I’m not too keen on having every detail defined before coding because the reality is that taking that sort of design approach often results in a great deal of wasted time when business needs change. I have also finally come to understand that this encourages a type of coding approach that I find distastefully inefficient: embedding every bit of functionality within as few objects as possible. In fact, this is an incredibly wasteful approach as when the same functionality is later needed elsewhere the code must be added to the other object.
That said, some project planning is key to the success of a project. One of my teams has a large project with a short turnaround requirement. I’ve broken down the work into palatable portions, but without adequate resources it will still be quite a challenge to complete all the pieces in time.
It is now my pet project, and while at first I was honestly plain scared that we could not possibly make the target, I have a new optimism and now I am seeing the potential to introduce some great improvements while we are making our modifications. It is all very exciting, and I have been reviewing some articles on Lean Software Development in preparation for a kickoff on Monday afternoon.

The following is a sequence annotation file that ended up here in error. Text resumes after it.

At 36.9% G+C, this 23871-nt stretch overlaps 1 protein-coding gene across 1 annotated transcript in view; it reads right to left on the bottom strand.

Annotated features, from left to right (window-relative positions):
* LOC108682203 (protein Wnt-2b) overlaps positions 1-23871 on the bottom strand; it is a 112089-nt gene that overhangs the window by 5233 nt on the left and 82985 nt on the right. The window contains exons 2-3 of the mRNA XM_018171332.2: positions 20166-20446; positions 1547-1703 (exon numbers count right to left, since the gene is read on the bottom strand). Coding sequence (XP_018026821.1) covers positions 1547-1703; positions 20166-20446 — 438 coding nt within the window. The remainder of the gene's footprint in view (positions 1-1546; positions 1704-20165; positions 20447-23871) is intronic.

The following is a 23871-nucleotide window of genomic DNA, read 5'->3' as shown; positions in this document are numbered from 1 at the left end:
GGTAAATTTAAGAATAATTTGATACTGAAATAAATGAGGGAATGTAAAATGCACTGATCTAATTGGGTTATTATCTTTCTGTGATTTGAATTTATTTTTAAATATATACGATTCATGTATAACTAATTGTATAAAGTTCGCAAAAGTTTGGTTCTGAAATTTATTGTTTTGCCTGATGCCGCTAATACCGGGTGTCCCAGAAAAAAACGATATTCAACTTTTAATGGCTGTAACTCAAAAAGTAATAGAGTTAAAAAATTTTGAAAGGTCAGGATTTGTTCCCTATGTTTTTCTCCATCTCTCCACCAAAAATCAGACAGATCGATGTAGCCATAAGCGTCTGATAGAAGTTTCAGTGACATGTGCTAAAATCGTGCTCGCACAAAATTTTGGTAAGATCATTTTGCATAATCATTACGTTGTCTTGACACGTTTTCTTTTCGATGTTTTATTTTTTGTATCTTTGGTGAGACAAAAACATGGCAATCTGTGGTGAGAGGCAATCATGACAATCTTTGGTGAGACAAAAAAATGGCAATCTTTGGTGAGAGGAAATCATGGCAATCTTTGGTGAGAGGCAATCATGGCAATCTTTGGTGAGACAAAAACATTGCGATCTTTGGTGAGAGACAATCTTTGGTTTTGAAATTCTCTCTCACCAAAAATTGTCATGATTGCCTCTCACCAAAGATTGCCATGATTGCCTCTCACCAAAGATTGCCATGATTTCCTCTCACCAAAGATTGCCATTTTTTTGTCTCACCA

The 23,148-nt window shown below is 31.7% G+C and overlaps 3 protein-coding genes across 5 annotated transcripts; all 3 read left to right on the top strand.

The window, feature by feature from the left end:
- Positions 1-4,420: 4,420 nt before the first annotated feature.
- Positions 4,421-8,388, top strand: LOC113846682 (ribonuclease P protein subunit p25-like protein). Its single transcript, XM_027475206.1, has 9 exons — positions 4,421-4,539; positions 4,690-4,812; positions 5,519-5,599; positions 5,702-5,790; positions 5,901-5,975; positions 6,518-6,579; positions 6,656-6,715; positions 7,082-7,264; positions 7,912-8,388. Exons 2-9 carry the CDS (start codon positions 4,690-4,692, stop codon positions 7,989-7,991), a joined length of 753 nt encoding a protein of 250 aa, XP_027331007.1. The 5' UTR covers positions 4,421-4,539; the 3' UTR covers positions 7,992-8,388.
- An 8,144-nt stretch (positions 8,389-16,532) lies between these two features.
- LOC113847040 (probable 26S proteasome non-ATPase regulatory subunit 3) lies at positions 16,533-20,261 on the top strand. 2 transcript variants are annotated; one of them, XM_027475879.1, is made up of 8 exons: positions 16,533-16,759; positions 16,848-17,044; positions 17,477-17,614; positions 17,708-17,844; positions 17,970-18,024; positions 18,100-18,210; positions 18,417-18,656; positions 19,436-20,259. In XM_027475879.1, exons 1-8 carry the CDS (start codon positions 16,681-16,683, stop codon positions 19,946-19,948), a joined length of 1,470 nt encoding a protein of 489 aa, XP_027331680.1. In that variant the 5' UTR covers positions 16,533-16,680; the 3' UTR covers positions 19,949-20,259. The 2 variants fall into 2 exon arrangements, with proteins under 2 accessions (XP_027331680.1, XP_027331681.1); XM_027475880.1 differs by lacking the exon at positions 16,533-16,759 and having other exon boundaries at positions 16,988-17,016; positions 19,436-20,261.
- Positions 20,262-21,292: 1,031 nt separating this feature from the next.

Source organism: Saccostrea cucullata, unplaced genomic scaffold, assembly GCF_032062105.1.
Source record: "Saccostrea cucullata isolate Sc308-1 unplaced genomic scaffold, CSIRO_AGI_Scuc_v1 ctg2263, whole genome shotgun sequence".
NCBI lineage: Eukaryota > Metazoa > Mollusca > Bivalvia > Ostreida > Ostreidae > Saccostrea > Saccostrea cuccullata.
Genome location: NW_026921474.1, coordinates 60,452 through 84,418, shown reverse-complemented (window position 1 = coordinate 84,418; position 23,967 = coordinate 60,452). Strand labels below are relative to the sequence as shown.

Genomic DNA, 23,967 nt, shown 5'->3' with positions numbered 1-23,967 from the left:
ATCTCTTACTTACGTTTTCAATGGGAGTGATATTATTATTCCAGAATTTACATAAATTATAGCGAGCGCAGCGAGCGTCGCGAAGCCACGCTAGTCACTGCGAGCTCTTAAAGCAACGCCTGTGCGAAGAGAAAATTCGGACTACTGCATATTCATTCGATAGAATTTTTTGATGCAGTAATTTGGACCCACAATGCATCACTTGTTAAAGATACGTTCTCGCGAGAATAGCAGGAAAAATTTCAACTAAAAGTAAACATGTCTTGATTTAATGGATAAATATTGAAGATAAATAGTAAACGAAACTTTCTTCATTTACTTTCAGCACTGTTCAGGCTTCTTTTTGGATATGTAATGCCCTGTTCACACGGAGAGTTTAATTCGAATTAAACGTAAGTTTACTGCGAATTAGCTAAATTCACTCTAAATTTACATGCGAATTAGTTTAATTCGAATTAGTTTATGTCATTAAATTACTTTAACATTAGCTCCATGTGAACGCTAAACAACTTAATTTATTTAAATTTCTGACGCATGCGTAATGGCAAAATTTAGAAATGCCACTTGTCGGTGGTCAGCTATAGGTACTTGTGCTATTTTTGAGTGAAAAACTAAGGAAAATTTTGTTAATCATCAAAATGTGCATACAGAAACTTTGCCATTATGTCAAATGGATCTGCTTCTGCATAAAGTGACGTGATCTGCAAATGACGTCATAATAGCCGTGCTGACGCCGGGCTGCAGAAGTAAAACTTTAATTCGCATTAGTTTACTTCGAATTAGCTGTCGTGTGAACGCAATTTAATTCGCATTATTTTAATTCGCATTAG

The midrange world is not yet accustomed to this sort of approach. Most developers are sadly caught in the 1980’s bloat evident in our applications system: several programs approaching 8,000 executable lines of code. Spaghetti, anyone? It will be an interesting challenge to redirect the approach without causing the developers to melt down with the sort of resistance born of fear. Change is difficult for most people, and I can’t deny that I am just as vulnerable to the doubt that often churns up during a transition period.